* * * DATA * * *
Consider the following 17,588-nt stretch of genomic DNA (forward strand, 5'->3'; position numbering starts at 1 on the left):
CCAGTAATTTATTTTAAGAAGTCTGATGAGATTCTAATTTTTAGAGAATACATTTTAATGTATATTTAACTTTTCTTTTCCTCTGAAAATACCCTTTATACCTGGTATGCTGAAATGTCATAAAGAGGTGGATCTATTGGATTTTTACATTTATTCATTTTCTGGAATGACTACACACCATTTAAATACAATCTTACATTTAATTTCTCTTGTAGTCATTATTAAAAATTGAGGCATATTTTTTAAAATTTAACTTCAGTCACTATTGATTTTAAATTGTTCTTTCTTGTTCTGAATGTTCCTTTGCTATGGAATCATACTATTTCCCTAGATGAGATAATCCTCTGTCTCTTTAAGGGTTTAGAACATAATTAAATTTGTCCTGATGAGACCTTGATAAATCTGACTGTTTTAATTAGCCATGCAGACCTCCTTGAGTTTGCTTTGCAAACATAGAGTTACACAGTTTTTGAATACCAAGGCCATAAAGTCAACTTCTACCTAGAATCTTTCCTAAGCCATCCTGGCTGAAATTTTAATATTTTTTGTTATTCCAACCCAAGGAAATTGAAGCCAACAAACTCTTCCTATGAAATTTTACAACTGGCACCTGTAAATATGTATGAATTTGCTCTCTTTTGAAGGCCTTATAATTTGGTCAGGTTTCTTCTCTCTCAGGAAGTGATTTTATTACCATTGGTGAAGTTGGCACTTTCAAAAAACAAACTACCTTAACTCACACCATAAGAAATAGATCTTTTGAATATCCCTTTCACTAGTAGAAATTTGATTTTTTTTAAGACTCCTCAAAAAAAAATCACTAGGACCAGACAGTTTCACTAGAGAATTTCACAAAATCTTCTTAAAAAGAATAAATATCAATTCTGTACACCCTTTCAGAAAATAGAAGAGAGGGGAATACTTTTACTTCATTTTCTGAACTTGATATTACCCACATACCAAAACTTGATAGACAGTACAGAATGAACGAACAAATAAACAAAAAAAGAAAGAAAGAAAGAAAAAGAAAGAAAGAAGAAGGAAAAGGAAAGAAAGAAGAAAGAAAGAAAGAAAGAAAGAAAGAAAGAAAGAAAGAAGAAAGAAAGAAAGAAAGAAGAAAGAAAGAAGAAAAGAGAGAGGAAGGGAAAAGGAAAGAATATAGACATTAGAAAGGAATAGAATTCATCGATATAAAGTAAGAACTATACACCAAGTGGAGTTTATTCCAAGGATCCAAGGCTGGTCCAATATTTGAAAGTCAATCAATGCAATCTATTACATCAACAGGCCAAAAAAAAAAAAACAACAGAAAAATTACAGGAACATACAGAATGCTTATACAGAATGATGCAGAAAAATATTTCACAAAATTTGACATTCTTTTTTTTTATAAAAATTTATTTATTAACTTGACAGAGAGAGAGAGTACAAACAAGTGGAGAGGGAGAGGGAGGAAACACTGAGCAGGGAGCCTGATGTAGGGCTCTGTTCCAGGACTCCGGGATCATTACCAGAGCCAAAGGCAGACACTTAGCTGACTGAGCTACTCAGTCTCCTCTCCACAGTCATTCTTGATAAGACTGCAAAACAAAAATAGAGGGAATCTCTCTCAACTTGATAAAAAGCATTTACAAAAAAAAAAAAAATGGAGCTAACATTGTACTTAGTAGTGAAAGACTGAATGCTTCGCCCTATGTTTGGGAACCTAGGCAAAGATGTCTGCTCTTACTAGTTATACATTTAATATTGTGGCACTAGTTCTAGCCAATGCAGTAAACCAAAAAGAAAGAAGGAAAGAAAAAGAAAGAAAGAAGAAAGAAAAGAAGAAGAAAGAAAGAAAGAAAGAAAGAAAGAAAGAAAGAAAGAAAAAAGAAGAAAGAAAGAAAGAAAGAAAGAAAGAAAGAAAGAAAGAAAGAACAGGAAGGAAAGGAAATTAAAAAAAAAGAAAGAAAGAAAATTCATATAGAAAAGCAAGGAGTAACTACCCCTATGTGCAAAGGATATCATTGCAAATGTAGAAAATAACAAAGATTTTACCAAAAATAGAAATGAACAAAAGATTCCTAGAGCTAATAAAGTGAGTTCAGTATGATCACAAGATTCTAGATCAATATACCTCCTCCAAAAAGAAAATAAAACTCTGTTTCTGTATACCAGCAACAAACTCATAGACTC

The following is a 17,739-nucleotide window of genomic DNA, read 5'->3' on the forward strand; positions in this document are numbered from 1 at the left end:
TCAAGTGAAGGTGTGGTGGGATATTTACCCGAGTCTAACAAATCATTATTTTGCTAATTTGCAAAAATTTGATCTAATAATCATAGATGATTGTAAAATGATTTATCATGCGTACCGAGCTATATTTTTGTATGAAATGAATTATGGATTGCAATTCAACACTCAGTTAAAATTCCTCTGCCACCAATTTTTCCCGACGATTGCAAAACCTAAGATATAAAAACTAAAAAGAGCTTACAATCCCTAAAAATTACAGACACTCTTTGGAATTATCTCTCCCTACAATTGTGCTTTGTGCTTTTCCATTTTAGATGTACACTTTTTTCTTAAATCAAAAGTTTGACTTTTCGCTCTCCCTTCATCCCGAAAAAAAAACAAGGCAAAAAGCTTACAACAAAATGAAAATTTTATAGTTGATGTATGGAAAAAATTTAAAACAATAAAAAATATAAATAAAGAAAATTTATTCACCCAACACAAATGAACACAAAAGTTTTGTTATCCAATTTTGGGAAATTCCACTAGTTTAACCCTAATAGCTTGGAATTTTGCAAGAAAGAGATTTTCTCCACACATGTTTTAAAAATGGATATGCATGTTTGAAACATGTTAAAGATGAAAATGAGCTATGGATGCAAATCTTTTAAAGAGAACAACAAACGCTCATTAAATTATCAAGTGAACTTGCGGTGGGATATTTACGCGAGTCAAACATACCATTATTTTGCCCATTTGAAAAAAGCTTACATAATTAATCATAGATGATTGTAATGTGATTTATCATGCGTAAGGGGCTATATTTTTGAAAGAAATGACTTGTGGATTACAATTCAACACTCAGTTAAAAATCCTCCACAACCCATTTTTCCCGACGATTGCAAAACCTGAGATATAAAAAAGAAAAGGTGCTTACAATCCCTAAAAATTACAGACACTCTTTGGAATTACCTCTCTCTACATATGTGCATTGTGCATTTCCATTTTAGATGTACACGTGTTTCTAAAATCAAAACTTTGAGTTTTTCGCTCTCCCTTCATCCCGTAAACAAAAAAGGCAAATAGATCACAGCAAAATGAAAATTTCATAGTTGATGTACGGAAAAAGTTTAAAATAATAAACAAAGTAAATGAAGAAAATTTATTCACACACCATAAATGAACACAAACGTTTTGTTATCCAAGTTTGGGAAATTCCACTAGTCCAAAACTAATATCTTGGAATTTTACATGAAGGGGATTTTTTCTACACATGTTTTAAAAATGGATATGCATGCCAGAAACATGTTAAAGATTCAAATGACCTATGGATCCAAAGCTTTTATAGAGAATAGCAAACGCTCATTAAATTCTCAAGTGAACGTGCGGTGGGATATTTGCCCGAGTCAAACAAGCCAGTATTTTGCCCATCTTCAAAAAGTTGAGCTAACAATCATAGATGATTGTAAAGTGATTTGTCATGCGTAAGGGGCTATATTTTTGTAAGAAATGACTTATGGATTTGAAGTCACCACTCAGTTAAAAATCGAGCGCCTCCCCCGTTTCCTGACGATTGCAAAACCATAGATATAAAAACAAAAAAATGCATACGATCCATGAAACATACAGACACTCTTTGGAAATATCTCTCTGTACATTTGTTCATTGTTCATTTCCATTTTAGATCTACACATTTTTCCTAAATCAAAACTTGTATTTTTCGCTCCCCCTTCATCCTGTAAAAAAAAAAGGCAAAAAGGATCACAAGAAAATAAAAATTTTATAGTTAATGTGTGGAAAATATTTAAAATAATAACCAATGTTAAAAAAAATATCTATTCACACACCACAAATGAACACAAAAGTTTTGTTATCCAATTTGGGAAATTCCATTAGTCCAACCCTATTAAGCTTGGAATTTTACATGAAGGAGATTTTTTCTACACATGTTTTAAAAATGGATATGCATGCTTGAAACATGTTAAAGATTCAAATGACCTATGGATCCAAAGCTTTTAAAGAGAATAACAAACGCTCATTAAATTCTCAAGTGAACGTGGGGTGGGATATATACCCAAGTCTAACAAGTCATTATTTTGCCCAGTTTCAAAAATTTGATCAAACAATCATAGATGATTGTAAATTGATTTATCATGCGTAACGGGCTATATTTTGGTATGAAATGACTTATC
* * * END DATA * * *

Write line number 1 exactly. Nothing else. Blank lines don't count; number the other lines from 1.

Consider the following 17,588-nt stretch of genomic DNA (forward strand, 5'->3'; position numbering starts at 1 on the left):